In the throws of initial infatuation and limerence, the future seems perfectly ordered and you can't imagine ever wanting to be apart from the person you imagine is your soul mate. Then the chemicals wear off and you start to experience the roller coaster ride of marriage that has highs and lows and various stages where we enter challenges that require personal growth. This is the time where either your heart takes over or your mind kicks into high gear and you start to solve problems with creative flair or a determination to save your marriage "no matter what."
Joshua Coleman provides a wise and compassionate view of marriage. He understands the dangers the dissolution of the family presents. He understands how parents worry about their children when they are away from home and why providing a caring and nurturing environment is better for the long-term emotional stability of children. As parents move through stages of denial, anger and bargaining they may come to a moment of acceptance and then find the required compassion to forgive and then move forward into a new stage of the relationship.
If you think your childhood is affecting your marriage, there is an entire chapter on the subject. Being neglected as a child is just as painful as being abused and the affects can later appear in your own marriage. This book sheds light on how the neglect or abuse causes you to react in your own marriage and how this can affect your children. With each problem, there is also a solution. The "Path for Change" sections give ideas for how to adapt or reverse situations that are completely in your control. This book will also help you understand why criticism can seem to be an act of betrayal or why self-destructive behaviors can be an attempt to manage fear. This chapter is especially interesting as it explains problems in a marriage from a perspective I had never considered.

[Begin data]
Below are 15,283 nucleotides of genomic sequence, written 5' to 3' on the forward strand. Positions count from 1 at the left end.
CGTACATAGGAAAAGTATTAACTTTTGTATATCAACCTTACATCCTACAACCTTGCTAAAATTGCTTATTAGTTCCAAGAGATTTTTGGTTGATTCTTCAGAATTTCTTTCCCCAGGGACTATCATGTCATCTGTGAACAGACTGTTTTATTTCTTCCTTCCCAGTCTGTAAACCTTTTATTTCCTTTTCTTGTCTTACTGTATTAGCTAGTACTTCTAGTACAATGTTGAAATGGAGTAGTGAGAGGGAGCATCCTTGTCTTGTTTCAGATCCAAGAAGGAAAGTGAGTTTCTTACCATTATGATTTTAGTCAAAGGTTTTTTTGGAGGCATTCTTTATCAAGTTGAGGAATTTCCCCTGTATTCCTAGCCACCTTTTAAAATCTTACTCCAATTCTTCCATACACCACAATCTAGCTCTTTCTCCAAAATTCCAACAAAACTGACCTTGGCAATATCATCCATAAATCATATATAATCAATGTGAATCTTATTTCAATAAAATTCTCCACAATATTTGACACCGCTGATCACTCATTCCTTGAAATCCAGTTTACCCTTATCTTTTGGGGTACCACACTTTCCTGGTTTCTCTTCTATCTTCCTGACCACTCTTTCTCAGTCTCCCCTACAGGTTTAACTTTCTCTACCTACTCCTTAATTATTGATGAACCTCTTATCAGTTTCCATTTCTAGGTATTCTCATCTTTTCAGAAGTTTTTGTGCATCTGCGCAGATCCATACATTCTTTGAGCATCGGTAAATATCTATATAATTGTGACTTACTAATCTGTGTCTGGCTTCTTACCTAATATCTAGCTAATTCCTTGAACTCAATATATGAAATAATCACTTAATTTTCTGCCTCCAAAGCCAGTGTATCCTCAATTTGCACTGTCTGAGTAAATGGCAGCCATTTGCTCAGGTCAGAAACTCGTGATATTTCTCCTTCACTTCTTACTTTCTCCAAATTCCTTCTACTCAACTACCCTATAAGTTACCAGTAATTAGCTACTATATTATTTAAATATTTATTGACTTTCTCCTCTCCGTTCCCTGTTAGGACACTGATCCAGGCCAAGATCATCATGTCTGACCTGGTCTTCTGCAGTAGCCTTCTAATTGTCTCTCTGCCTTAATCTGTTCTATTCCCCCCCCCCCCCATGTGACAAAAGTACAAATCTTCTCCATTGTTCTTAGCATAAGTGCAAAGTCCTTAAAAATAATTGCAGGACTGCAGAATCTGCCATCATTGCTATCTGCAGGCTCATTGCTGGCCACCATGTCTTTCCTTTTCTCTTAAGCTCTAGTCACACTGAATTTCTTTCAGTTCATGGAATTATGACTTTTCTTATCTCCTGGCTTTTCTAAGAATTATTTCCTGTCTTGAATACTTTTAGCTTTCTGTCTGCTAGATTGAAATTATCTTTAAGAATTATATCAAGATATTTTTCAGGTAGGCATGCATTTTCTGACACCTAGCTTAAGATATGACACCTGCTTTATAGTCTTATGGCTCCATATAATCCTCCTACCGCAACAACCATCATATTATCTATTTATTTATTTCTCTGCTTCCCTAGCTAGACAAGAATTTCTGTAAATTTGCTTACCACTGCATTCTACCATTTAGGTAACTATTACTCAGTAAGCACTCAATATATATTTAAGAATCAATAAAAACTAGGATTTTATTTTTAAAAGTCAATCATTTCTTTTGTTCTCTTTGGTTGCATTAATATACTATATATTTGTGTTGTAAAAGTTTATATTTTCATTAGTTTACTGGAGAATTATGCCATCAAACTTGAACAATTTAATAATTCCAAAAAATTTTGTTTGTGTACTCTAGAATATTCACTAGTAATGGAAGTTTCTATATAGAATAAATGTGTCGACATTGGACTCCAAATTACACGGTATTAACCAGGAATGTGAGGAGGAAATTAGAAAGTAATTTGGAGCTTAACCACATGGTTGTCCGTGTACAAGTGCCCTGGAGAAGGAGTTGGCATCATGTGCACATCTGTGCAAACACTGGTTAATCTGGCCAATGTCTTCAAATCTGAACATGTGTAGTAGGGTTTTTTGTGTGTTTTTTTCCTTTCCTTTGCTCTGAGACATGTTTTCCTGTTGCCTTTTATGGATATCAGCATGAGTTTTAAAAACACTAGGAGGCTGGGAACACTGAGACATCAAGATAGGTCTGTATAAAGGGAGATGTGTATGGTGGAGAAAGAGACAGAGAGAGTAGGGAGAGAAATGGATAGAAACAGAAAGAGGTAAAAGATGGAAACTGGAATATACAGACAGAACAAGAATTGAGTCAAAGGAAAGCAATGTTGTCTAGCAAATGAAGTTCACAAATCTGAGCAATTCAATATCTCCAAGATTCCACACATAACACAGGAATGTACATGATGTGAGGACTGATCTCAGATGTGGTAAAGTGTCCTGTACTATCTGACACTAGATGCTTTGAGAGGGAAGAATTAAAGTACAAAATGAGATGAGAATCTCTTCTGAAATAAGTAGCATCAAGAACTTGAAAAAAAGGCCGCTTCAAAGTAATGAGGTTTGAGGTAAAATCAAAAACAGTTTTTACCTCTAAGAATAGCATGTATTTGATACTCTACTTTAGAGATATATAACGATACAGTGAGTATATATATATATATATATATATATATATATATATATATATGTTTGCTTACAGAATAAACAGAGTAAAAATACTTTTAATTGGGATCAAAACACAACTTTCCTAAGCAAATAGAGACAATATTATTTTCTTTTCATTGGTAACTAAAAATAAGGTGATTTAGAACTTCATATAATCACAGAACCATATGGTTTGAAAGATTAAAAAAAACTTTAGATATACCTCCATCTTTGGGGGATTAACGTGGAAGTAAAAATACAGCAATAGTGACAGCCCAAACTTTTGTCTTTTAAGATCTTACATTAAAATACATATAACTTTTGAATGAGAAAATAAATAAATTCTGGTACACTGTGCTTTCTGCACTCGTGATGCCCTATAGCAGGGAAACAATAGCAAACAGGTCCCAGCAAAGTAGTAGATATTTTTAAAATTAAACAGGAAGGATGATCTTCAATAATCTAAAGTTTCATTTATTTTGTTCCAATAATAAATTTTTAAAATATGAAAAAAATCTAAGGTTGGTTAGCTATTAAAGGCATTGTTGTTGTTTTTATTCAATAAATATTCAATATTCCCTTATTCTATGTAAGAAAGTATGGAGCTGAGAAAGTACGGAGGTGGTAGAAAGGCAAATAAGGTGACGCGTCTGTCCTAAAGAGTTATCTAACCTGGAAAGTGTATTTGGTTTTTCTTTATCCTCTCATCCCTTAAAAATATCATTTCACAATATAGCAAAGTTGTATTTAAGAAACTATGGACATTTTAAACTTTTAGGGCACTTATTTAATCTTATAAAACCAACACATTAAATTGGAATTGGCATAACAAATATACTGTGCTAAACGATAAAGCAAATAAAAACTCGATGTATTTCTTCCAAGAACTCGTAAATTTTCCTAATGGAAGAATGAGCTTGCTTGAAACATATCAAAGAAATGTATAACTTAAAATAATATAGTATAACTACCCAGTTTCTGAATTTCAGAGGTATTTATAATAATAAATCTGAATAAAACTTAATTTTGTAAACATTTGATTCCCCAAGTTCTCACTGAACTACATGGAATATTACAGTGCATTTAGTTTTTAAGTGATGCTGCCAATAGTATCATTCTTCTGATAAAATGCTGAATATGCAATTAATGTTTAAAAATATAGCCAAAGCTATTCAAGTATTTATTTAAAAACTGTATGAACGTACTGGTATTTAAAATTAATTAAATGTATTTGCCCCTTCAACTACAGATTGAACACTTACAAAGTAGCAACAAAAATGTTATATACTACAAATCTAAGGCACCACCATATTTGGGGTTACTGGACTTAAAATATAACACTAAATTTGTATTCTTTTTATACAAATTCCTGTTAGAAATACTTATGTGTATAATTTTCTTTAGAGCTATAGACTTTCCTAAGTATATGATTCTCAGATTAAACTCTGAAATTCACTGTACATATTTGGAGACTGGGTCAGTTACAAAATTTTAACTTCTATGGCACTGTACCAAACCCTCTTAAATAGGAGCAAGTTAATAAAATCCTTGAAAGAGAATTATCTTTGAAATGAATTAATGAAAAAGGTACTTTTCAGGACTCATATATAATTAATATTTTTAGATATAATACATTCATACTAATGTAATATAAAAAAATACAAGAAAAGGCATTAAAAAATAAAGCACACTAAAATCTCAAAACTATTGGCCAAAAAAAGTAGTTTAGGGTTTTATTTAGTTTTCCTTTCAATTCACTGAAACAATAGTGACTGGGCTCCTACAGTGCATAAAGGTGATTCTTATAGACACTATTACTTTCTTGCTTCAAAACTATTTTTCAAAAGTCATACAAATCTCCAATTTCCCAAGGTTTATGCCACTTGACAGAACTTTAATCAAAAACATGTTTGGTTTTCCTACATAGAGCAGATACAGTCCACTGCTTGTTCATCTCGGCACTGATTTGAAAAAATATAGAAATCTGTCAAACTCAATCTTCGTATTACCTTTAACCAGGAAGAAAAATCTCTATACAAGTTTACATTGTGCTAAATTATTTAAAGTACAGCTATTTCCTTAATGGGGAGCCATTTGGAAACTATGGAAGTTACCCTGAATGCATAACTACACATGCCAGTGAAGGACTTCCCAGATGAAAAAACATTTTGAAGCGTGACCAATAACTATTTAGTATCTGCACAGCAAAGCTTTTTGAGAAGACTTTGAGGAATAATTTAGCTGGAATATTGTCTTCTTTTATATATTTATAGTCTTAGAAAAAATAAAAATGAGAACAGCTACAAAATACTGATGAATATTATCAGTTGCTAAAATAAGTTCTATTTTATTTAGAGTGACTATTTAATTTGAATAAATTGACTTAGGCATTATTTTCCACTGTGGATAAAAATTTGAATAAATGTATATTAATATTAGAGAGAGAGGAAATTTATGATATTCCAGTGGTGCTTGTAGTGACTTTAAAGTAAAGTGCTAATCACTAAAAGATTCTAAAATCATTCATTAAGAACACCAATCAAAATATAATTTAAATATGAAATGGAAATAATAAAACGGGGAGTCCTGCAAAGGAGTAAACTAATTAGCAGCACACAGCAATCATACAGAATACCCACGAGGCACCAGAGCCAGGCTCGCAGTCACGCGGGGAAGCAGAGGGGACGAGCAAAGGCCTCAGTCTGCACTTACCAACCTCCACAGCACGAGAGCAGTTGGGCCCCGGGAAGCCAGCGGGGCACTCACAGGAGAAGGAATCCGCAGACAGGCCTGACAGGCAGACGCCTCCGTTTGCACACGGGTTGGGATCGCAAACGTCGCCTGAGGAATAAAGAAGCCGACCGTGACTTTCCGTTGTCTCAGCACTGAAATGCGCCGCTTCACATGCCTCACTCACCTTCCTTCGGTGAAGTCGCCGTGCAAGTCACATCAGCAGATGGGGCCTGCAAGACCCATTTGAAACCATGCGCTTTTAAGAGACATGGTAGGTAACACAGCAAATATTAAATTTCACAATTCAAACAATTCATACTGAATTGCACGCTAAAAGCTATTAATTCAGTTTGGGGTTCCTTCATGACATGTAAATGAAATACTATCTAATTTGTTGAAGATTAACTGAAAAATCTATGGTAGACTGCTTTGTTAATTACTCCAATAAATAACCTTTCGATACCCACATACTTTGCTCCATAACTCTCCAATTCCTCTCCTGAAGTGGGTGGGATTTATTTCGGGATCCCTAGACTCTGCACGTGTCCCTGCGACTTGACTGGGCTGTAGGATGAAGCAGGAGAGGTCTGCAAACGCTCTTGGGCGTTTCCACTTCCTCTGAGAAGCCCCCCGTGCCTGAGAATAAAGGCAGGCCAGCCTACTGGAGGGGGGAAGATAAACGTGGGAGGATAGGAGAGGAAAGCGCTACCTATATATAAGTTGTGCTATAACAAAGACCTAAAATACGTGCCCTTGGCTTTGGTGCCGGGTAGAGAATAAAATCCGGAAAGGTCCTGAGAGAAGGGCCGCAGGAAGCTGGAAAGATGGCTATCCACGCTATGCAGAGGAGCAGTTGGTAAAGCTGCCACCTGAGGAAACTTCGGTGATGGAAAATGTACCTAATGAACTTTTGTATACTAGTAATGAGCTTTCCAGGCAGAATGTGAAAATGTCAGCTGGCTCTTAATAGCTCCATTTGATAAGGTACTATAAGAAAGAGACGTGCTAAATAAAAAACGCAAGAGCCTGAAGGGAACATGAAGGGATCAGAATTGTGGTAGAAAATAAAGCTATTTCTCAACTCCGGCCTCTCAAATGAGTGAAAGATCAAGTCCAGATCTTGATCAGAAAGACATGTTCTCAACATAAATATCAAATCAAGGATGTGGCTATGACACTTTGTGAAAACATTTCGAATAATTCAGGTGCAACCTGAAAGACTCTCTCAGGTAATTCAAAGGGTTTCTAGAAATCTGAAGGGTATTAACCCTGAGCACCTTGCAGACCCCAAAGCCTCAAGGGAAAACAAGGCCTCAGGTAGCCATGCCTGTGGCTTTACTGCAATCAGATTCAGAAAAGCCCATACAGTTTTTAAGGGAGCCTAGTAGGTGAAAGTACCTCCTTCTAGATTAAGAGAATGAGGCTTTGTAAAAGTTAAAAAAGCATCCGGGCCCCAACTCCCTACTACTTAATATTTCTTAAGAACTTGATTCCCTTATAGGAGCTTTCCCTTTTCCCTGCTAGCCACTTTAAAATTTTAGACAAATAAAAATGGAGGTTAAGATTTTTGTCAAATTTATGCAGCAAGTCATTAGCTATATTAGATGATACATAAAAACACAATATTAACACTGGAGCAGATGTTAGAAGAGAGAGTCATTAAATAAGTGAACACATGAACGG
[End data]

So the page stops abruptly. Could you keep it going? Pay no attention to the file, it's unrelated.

"If your parent was depressed or neglectful, there might have been a reversal of roles. Rather than having the experience of being taken care of, you may have had to take care of your parent." ~Joshua Coleman
Imperfect Harmony is a book for anyone who is married, whether they have children or are considering starting a family. Even if you never intend to have children, but you are considering a divorce, this book could explain the real reasons your relationship is falling apart and there may be time to save your marriage. If you are depressed, this book also shows that when you are in a difficult relationship, it can affect your self-esteem. Anxiety, social withdrawal, sleep problems and decreased pleasure are only some of the effects discussed in this brilliant and enlightening book.
What can you do when your partner is depressed?
How do you deal with your own needs in a marriage?
What do you do when a partner withdraws sexually? (The humorous "Eleven Strategies to Guarantee a Bad Sex Life" is rather revealing and gives ideas for change.)
How do you avoid having an affair when your needs are not being met?
What should you do when a partner is verbally abusive?
How can you reduce conflict?
The "Eleven Ways to Work on Yourself" is a good way to balance out your life and create new priorities. The "Different Kinds of Marriage" encourage you to accept the stage your marriage is currently in or is heading towards.
Joshua Coleman presents creative ways to save your marriage that include everything from an "in-house separation" to "planning to separate after the kids are grown."
This is a must-read manual for marriage. This book will give hope to anyone who is married and feels that they are struggling to save a marriage alone. It will also provide a much-needed escape into "someone understands." With this book, you may truly be able to save your marriage and create a situation where you feel comfortable and secure. In this environment, you can then face all the additional challenges of raising children and balancing your career, emotional needs and spiritual goals.
For many, divorce is not an option and this book helps anyone in a situation where they are determined to stay married. Too often people casually advise walking away from a marriage, when truly a marriage is a learning experience and one of the most challenging experiences of your life. They don't seem to understand what you are fighting for and for some people, their marriage is extremely important and not something they casually entered into without consideration.